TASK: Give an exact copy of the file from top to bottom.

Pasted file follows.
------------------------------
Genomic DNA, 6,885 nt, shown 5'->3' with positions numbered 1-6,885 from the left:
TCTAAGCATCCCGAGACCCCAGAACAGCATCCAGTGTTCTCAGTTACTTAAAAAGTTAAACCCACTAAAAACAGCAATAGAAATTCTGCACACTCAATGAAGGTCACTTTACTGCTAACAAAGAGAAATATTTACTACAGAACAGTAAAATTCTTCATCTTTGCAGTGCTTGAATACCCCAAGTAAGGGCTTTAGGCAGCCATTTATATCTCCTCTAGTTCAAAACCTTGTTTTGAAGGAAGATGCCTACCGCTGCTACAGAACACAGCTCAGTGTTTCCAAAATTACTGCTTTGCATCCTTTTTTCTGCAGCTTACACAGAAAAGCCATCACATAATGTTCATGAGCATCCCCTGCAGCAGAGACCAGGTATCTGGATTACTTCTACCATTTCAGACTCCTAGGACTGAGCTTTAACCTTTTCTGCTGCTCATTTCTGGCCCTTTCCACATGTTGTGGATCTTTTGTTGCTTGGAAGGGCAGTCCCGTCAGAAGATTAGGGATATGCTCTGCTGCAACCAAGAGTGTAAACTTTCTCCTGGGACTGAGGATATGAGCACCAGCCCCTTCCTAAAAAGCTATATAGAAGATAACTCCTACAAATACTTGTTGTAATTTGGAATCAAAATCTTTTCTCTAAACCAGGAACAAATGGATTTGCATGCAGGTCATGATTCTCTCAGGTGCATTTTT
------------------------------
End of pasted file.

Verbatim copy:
Genomic DNA, 6,885 nt, shown 5'->3' with positions numbered 1-6,885 from the left:
TCTAAGCATCCCGAGACCCCAGAACAGCATCCAGTGTTCTCAGTTACTTAAAAAGTTAAACCCACTAAAAACAGCAATAGAAATTCTGCACACTCAATGAAGGTCACTTTACTGCTAACAAAGAGAAATATTTACTACAGAACAGTAAAATTCTTCATCTTTGCAGTGCTTGAATACCCCAAGTAAGGGCTTTAGGCAGCCATTTATATCTCCTCTAGTTCAAAACCTTGTTTTGAAGGAAGATGCCTACCGCTGCTACAGAACACAGCTCAGTGTTTCCAAAATTACTGCTTTGCATCCTTTTTTCTGCAGCTTACACAGAAAAGCCATCACATAATGTTCATGAGCATCCCCTGCAGCAGAGACCAGGTATCTGGATTACTTCTACCATTTCAGACTCCTAGGACTGAGCTTTAACCTTTTCTGCTGCTCATTTCTGGCCCTTTCCACATGTTGTGGATCTTTTGTTGCTTGGAAGGGCAGTCCCGTCAGAAGATTAGGGATATGCTCTGCTGCAACCAAGAGTGTAAACTTTCTCCTGGGACTGAGGATATGAGCACCAGCCCCTTCCTAAAAAGCTATATAGAAGATAACTCCTACAAATACTTGTTGTAATTTGGAATCAAAATCTTTTCTCTAAACCAGGAACAAATGGATTTGCATGCAGGTCATGATTCTCTCAGGTGCATTTTT